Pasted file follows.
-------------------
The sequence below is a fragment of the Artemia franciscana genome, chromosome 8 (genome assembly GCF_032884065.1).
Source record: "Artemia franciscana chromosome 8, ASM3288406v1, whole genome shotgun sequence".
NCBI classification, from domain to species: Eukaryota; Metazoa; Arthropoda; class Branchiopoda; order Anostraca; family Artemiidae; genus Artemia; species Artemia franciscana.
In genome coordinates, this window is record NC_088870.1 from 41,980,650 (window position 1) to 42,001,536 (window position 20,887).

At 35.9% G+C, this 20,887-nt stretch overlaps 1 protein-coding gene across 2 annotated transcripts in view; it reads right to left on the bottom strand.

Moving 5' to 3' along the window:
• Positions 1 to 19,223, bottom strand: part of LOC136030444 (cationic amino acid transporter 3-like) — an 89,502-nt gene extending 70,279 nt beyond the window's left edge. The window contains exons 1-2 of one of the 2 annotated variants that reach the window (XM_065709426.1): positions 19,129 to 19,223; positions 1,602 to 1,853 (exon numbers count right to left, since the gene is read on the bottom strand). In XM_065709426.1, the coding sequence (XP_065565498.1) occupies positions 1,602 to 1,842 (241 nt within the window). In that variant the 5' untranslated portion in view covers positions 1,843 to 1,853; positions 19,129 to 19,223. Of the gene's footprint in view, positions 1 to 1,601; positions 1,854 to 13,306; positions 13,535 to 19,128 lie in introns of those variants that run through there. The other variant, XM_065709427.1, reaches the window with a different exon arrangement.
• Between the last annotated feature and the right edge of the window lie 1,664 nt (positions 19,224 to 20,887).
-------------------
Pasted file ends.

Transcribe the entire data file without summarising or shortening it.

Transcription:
The sequence below is a fragment of the Artemia franciscana genome, chromosome 8 (genome assembly GCF_032884065.1).
Source record: "Artemia franciscana chromosome 8, ASM3288406v1, whole genome shotgun sequence".
NCBI classification, from domain to species: Eukaryota; Metazoa; Arthropoda; class Branchiopoda; order Anostraca; family Artemiidae; genus Artemia; species Artemia franciscana.
In genome coordinates, this window is record NC_088870.1 from 41,980,650 (window position 1) to 42,001,536 (window position 20,887).

At 35.9% G+C, this 20,887-nt stretch overlaps 1 protein-coding gene across 2 annotated transcripts in view; it reads right to left on the bottom strand.

Moving 5' to 3' along the window:
• Positions 1 to 19,223, bottom strand: part of LOC136030444 (cationic amino acid transporter 3-like) — an 89,502-nt gene extending 70,279 nt beyond the window's left edge. The window contains exons 1-2 of one of the 2 annotated variants that reach the window (XM_065709426.1): positions 19,129 to 19,223; positions 1,602 to 1,853 (exon numbers count right to left, since the gene is read on the bottom strand). In XM_065709426.1, the coding sequence (XP_065565498.1) occupies positions 1,602 to 1,842 (241 nt within the window). In that variant the 5' untranslated portion in view covers positions 1,843 to 1,853; positions 19,129 to 19,223. Of the gene's footprint in view, positions 1 to 1,601; positions 1,854 to 13,306; positions 13,535 to 19,128 lie in introns of those variants that run through there. The other variant, XM_065709427.1, reaches the window with a different exon arrangement.
• Between the last annotated feature and the right edge of the window lie 1,664 nt (positions 19,224 to 20,887).